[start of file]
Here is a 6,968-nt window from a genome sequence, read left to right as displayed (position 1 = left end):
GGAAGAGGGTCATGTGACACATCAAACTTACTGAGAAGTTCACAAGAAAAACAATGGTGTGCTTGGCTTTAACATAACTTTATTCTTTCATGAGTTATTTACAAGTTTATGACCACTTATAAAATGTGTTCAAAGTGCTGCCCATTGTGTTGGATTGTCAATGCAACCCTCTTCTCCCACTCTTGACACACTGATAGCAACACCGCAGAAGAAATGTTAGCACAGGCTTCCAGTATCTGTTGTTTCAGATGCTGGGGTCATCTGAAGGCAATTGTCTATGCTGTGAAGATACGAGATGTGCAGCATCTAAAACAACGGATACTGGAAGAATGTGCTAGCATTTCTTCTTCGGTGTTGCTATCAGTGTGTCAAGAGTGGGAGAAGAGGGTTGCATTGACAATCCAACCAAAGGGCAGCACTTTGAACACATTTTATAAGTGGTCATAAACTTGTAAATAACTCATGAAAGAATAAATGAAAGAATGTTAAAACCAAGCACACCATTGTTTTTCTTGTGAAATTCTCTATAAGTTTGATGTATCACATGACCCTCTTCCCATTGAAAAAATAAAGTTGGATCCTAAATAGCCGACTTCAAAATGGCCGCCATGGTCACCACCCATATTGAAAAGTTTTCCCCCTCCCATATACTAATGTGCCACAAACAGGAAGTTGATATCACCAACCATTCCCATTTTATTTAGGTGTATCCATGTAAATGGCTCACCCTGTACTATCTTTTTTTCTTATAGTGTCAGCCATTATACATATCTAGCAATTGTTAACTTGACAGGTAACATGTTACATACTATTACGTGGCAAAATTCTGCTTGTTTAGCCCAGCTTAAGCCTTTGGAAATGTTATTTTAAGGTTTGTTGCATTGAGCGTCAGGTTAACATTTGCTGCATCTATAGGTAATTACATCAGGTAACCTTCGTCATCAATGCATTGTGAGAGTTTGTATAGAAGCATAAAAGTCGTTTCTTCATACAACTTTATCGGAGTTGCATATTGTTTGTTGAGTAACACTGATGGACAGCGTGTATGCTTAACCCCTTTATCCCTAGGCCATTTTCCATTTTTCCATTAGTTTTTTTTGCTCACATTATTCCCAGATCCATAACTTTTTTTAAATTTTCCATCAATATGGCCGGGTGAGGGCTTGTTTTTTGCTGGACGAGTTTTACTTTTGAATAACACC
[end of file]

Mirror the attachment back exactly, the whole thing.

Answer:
Here is a 6,968-nt window from a genome sequence, read left to right as displayed (position 1 = left end):
GGAAGAGGGTCATGTGACACATCAAACTTACTGAGAAGTTCACAAGAAAAACAATGGTGTGCTTGGCTTTAACATAACTTTATTCTTTCATGAGTTATTTACAAGTTTATGACCACTTATAAAATGTGTTCAAAGTGCTGCCCATTGTGTTGGATTGTCAATGCAACCCTCTTCTCCCACTCTTGACACACTGATAGCAACACCGCAGAAGAAATGTTAGCACAGGCTTCCAGTATCTGTTGTTTCAGATGCTGGGGTCATCTGAAGGCAATTGTCTATGCTGTGAAGATACGAGATGTGCAGCATCTAAAACAACGGATACTGGAAGAATGTGCTAGCATTTCTTCTTCGGTGTTGCTATCAGTGTGTCAAGAGTGGGAGAAGAGGGTTGCATTGACAATCCAACCAAAGGGCAGCACTTTGAACACATTTTATAAGTGGTCATAAACTTGTAAATAACTCATGAAAGAATAAATGAAAGAATGTTAAAACCAAGCACACCATTGTTTTTCTTGTGAAATTCTCTATAAGTTTGATGTATCACATGACCCTCTTCCCATTGAAAAAATAAAGTTGGATCCTAAATAGCCGACTTCAAAATGGCCGCCATGGTCACCACCCATATTGAAAAGTTTTCCCCCTCCCATATACTAATGTGCCACAAACAGGAAGTTGATATCACCAACCATTCCCATTTTATTTAGGTGTATCCATGTAAATGGCTCACCCTGTACTATCTTTTTTTCTTATAGTGTCAGCCATTATACATATCTAGCAATTGTTAACTTGACAGGTAACATGTTACATACTATTACGTGGCAAAATTCTGCTTGTTTAGCCCAGCTTAAGCCTTTGGAAATGTTATTTTAAGGTTTGTTGCATTGAGCGTCAGGTTAACATTTGCTGCATCTATAGGTAATTACATCAGGTAACCTTCGTCATCAATGCATTGTGAGAGTTTGTATAGAAGCATAAAAGTCGTTTCTTCATACAACTTTATCGGAGTTGCATATTGTTTGTTGAGTAACACTGATGGACAGCGTGTATGCTTAACCCCTTTATCCCTAGGCCATTTTCCATTTTTCCATTAGTTTTTTTTGCTCACATTATTCCCAGATCCATAACTTTTTTTAAATTTTCCATCAATATGGCCGGGTGAGGGCTTGTTTTTTGCTGGACGAGTTTTACTTTTGAATAACACC